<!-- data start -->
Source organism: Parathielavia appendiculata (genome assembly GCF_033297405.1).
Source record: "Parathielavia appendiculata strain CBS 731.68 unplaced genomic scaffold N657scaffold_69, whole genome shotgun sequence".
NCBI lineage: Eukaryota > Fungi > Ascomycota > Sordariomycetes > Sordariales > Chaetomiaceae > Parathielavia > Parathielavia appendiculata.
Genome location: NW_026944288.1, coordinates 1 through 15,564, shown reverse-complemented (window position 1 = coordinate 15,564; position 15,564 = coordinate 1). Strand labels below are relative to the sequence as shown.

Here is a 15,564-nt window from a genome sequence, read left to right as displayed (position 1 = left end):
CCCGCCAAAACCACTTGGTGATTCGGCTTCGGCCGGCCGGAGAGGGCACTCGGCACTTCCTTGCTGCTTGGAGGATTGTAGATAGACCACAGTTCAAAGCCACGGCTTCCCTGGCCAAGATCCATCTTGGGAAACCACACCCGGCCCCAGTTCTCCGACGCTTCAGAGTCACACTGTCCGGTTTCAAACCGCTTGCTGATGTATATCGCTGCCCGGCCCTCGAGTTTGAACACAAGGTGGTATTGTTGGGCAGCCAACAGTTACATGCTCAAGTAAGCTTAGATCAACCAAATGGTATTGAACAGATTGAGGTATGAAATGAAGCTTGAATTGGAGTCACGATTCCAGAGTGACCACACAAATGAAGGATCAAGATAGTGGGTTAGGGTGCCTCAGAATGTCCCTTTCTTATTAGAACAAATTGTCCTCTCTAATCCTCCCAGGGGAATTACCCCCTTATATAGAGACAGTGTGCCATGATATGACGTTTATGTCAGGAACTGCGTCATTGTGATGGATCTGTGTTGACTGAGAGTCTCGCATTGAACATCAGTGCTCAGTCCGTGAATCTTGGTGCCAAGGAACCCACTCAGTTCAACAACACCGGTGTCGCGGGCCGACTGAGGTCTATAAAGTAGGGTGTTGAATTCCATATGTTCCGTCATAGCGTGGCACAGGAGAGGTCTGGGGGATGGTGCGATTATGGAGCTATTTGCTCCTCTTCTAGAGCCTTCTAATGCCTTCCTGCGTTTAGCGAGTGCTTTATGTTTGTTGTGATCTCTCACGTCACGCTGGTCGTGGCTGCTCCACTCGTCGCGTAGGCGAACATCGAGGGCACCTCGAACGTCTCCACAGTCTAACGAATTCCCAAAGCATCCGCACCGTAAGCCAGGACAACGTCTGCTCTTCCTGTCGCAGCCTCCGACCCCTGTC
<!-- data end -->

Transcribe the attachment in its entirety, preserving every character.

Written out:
Source organism: Parathielavia appendiculata (genome assembly GCF_033297405.1).
Source record: "Parathielavia appendiculata strain CBS 731.68 unplaced genomic scaffold N657scaffold_69, whole genome shotgun sequence".
NCBI lineage: Eukaryota > Fungi > Ascomycota > Sordariomycetes > Sordariales > Chaetomiaceae > Parathielavia > Parathielavia appendiculata.
Genome location: NW_026944288.1, coordinates 1 through 15,564, shown reverse-complemented (window position 1 = coordinate 15,564; position 15,564 = coordinate 1). Strand labels below are relative to the sequence as shown.

Here is a 15,564-nt window from a genome sequence, read left to right as displayed (position 1 = left end):
CCCGCCAAAACCACTTGGTGATTCGGCTTCGGCCGGCCGGAGAGGGCACTCGGCACTTCCTTGCTGCTTGGAGGATTGTAGATAGACCACAGTTCAAAGCCACGGCTTCCCTGGCCAAGATCCATCTTGGGAAACCACACCCGGCCCCAGTTCTCCGACGCTTCAGAGTCACACTGTCCGGTTTCAAACCGCTTGCTGATGTATATCGCTGCCCGGCCCTCGAGTTTGAACACAAGGTGGTATTGTTGGGCAGCCAACAGTTACATGCTCAAGTAAGCTTAGATCAACCAAATGGTATTGAACAGATTGAGGTATGAAATGAAGCTTGAATTGGAGTCACGATTCCAGAGTGACCACACAAATGAAGGATCAAGATAGTGGGTTAGGGTGCCTCAGAATGTCCCTTTCTTATTAGAACAAATTGTCCTCTCTAATCCTCCCAGGGGAATTACCCCCTTATATAGAGACAGTGTGCCATGATATGACGTTTATGTCAGGAACTGCGTCATTGTGATGGATCTGTGTTGACTGAGAGTCTCGCATTGAACATCAGTGCTCAGTCCGTGAATCTTGGTGCCAAGGAACCCACTCAGTTCAACAACACCGGTGTCGCGGGCCGACTGAGGTCTATAAAGTAGGGTGTTGAATTCCATATGTTCCGTCATAGCGTGGCACAGGAGAGGTCTGGGGGATGGTGCGATTATGGAGCTATTTGCTCCTCTTCTAGAGCCTTCTAATGCCTTCCTGCGTTTAGCGAGTGCTTTATGTTTGTTGTGATCTCTCACGTCACGCTGGTCGTGGCTGCTCCACTCGTCGCGTAGGCGAACATCGAGGGCACCTCGAACGTCTCCACAGTCTAACGAATTCCCAAAGCATCCGCACCGTAAGCCAGGACAACGTCTGCTCTTCCTGTCGCAGCCTCCGACCCCTGTC